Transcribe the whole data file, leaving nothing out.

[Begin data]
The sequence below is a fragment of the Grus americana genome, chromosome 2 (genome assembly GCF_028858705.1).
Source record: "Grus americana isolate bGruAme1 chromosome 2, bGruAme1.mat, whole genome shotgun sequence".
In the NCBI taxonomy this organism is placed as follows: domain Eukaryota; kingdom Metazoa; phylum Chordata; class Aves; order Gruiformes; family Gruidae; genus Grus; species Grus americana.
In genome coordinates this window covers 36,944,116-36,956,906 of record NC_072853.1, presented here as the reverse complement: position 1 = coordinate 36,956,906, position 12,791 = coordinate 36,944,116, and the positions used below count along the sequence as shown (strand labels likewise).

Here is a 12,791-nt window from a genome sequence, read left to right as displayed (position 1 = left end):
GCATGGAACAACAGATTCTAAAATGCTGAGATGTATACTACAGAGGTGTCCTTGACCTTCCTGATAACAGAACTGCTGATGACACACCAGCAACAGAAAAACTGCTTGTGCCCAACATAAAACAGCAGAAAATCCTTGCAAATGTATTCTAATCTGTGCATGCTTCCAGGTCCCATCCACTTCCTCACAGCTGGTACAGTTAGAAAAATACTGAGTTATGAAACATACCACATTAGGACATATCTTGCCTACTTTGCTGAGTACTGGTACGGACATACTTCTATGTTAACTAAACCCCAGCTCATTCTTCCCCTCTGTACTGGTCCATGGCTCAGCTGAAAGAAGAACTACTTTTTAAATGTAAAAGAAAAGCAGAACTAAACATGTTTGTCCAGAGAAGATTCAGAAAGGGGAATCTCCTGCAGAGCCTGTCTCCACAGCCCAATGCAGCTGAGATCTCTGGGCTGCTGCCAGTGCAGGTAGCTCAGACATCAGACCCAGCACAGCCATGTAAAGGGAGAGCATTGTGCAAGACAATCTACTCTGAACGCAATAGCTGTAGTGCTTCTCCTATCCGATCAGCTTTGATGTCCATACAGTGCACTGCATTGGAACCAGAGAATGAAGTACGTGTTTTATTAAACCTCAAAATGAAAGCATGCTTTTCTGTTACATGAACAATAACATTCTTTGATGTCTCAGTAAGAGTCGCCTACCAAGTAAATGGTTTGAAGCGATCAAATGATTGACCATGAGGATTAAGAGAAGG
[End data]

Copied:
The sequence below is a fragment of the Grus americana genome, chromosome 2 (genome assembly GCF_028858705.1).
Source record: "Grus americana isolate bGruAme1 chromosome 2, bGruAme1.mat, whole genome shotgun sequence".
In the NCBI taxonomy this organism is placed as follows: domain Eukaryota; kingdom Metazoa; phylum Chordata; class Aves; order Gruiformes; family Gruidae; genus Grus; species Grus americana.
In genome coordinates this window covers 36,944,116-36,956,906 of record NC_072853.1, presented here as the reverse complement: position 1 = coordinate 36,956,906, position 12,791 = coordinate 36,944,116, and the positions used below count along the sequence as shown (strand labels likewise).

Here is a 12,791-nt window from a genome sequence, read left to right as displayed (position 1 = left end):
GCATGGAACAACAGATTCTAAAATGCTGAGATGTATACTACAGAGGTGTCCTTGACCTTCCTGATAACAGAACTGCTGATGACACACCAGCAACAGAAAAACTGCTTGTGCCCAACATAAAACAGCAGAAAATCCTTGCAAATGTATTCTAATCTGTGCATGCTTCCAGGTCCCATCCACTTCCTCACAGCTGGTACAGTTAGAAAAATACTGAGTTATGAAACATACCACATTAGGACATATCTTGCCTACTTTGCTGAGTACTGGTACGGACATACTTCTATGTTAACTAAACCCCAGCTCATTCTTCCCCTCTGTACTGGTCCATGGCTCAGCTGAAAGAAGAACTACTTTTTAAATGTAAAAGAAAAGCAGAACTAAACATGTTTGTCCAGAGAAGATTCAGAAAGGGGAATCTCCTGCAGAGCCTGTCTCCACAGCCCAATGCAGCTGAGATCTCTGGGCTGCTGCCAGTGCAGGTAGCTCAGACATCAGACCCAGCACAGCCATGTAAAGGGAGAGCATTGTGCAAGACAATCTACTCTGAACGCAATAGCTGTAGTGCTTCTCCTATCCGATCAGCTTTGATGTCCATACAGTGCACTGCATTGGAACCAGAGAATGAAGTACGTGTTTTATTAAACCTCAAAATGAAAGCATGCTTTTCTGTTACATGAACAATAACATTCTTTGATGTCTCAGTAAGAGTCGCCTACCAAGTAAATGGTTTGAAGCGATCAAATGATTGACCATGAGGATTAAGAGAAGG